Airport to play host to amateur radio event
Published 7:01 pm Thursday, June 20, 2019
Amateur radio operators from Warren County, Jackson and Brandon will be at the Vicksburg Municipal Airport Saturday and Sunday for a field day to demonstrate their ability to provide emergency communications.
Members of the Vicksburg and Jackson Amateur Radio clubs and the Central Mississippi Amateur Radio Association from Brandon will be setting up their equipment and broadcasting from the airport from 1 p.m. Saturday until Sunday afternoon, said Eddie Pettis, a member of the Vicksburg association.
He said about 50 people are expected to be involved in the event, from setting up to taking equipment down at the end.
The Vicksburg Amateur Radio Club is hosting the event.
“Field Day is sponsored by the American Radio Relay League from Newington, Conn.,” Pettis said. “It’s an annual event that shows the readiness of amateur radio operators to be prepared for different events like natural disasters or any incident where emergency radio communication would be required.”
During the field day, he said, the operators at the airport will be classified as an alternate emergency operations center.
“We’re going to be in a public place and our purpose is to communicate with as many stations worldwide that we can in that 24-hour-plus period,” Pettis said. “It shows our readiness to deploy. We can’t start setting up until Friday, and we can’t start operating until 1 o’clock on Saturday.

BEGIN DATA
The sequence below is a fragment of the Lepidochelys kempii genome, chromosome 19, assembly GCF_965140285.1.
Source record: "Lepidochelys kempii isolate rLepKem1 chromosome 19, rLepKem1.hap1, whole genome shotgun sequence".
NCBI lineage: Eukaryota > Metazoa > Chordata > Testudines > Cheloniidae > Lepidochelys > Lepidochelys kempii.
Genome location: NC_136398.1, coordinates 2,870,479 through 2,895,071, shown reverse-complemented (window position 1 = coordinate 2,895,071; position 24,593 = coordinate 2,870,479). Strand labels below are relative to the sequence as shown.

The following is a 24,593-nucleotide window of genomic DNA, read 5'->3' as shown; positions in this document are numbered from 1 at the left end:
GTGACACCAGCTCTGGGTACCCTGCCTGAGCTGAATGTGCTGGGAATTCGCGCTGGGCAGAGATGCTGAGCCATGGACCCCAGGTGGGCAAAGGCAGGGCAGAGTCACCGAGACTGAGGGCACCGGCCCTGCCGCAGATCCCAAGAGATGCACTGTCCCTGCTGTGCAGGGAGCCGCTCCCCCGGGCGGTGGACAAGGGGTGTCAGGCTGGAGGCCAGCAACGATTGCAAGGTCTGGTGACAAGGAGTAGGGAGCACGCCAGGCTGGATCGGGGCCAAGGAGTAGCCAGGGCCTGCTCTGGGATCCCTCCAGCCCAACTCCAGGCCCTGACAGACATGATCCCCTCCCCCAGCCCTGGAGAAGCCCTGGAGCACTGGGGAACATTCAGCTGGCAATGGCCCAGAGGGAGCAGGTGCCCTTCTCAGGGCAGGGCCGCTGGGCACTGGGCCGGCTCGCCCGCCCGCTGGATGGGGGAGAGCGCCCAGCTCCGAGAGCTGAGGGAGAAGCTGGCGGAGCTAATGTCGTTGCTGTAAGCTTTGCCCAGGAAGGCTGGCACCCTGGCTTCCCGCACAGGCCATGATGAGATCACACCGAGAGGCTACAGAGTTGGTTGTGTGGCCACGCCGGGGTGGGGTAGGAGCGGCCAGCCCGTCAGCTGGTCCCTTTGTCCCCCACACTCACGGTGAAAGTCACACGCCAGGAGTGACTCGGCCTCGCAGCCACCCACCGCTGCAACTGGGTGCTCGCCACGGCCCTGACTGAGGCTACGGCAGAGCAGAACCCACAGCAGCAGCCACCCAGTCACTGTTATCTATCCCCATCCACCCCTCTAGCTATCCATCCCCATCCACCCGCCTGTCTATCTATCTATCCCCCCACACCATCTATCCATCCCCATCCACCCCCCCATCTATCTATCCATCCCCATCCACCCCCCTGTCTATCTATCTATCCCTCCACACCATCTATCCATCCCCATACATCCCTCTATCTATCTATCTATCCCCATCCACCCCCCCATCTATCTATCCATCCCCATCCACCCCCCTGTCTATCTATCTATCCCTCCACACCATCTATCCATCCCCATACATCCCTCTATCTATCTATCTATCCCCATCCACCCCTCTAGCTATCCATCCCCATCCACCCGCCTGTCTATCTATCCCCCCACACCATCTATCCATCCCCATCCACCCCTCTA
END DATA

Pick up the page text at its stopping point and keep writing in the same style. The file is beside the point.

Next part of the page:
“It gives us 24 hours to get set up as if we were called out for an emergency.”
He said three to four radios will be set up for the field day, using voice communication, data, Morse code and satellite communications.
“It’s one of those events a lot of us look forward to,” he said. “Over the years, we’ve had many different times doing it at Vicksburg, plus I’ve done some in Brandon and different areas. To me, radio is a passion. A lot of people who are amateur radio operators are just common people from all walks of life.”
Pettis said operators will be doing different things during the field day.
“Some people like to talk, some people who don’t like to talk can log the contacts in the computet,” he said. “We have others who like satellite communications, some who like to sit in front of a desk with a radio doing Morse code.”
Besides the active radios participating in the field day, the event will have a “GOTA,” or “get on the air” station for someone who is not a HAM but would like to be. “It gives them an opportunity to get on the air and communicate and see what it’s like,” Pettis said.
During the field day, the radios are operated in shifts, Pettis said, “Although there are a few diehards who want to man their stations 24 hours.”
He said the radios will be set up outside the airport terminal under its canopy.
Some operators will bring tents, and others recreational vehicles or trailers.
“We’ll have at least two portable radio towers and a large number of wire antennas; multiple bands, multiple modes.”
Pettis said the field day is open to the public to watch the operators, talk on the radio and get information on training to becoming an operator.